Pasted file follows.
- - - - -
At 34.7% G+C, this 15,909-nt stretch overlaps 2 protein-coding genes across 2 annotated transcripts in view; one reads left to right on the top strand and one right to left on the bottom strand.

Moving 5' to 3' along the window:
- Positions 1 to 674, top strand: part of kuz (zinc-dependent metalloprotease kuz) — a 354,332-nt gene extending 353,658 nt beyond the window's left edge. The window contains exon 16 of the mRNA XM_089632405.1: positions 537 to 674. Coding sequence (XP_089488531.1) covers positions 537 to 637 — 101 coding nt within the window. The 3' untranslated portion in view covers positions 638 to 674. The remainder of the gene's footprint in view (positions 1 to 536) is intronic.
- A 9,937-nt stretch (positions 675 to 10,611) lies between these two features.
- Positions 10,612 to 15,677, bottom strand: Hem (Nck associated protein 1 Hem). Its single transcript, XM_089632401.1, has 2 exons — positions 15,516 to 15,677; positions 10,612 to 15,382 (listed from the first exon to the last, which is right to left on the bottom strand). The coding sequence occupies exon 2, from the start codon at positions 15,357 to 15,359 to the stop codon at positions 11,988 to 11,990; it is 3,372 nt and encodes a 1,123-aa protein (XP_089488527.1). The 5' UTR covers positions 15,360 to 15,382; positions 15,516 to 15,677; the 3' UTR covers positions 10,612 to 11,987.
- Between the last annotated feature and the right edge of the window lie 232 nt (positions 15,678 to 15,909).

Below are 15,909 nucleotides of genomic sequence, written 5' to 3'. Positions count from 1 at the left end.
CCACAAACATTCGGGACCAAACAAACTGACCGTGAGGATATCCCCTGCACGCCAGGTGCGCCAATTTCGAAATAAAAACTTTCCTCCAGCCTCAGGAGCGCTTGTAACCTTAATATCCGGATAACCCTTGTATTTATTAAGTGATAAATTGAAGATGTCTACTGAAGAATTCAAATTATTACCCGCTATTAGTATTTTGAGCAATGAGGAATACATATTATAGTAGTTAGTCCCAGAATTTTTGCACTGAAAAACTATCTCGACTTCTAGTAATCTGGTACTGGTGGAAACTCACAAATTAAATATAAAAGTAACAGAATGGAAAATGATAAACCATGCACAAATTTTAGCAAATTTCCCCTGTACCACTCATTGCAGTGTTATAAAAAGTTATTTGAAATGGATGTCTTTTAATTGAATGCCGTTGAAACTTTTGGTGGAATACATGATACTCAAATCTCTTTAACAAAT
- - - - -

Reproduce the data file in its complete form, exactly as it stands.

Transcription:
At 34.7% G+C, this 15,909-nt stretch overlaps 2 protein-coding genes across 2 annotated transcripts in view; one reads left to right on the top strand and one right to left on the bottom strand.

Moving 5' to 3' along the window:
- Positions 1 to 674, top strand: part of kuz (zinc-dependent metalloprotease kuz) — a 354,332-nt gene extending 353,658 nt beyond the window's left edge. The window contains exon 16 of the mRNA XM_089632405.1: positions 537 to 674. Coding sequence (XP_089488531.1) covers positions 537 to 637 — 101 coding nt within the window. The 3' untranslated portion in view covers positions 638 to 674. The remainder of the gene's footprint in view (positions 1 to 536) is intronic.
- A 9,937-nt stretch (positions 675 to 10,611) lies between these two features.
- Positions 10,612 to 15,677, bottom strand: Hem (Nck associated protein 1 Hem). Its single transcript, XM_089632401.1, has 2 exons — positions 15,516 to 15,677; positions 10,612 to 15,382 (listed from the first exon to the last, which is right to left on the bottom strand). The coding sequence occupies exon 2, from the start codon at positions 15,357 to 15,359 to the stop codon at positions 11,988 to 11,990; it is 3,372 nt and encodes a 1,123-aa protein (XP_089488527.1). The 5' UTR covers positions 15,360 to 15,382; positions 15,516 to 15,677; the 3' UTR covers positions 10,612 to 11,987.
- Between the last annotated feature and the right edge of the window lie 232 nt (positions 15,678 to 15,909).

Below are 15,909 nucleotides of genomic sequence, written 5' to 3'. Positions count from 1 at the left end.
CCACAAACATTCGGGACCAAACAAACTGACCGTGAGGATATCCCCTGCACGCCAGGTGCGCCAATTTCGAAATAAAAACTTTCCTCCAGCCTCAGGAGCGCTTGTAACCTTAATATCCGGATAACCCTTGTATTTATTAAGTGATAAATTGAAGATGTCTACTGAAGAATTCAAATTATTACCCGCTATTAGTATTTTGAGCAATGAGGAATACATATTATAGTAGTTAGTCCCAGAATTTTTGCACTGAAAAACTATCTCGACTTCTAGTAATCTGGTACTGGTGGAAACTCACAAATTAAATATAAAAGTAACAGAATGGAAAATGATAAACCATGCACAAATTTTAGCAAATTTCCCCTGTACCACTCATTGCAGTGTTATAAAAAGTTATTTGAAATGGATGTCTTTTAATTGAATGCCGTTGAAACTTTTGGTGGAATACATGATACTCAAATCTCTTTAACAAAT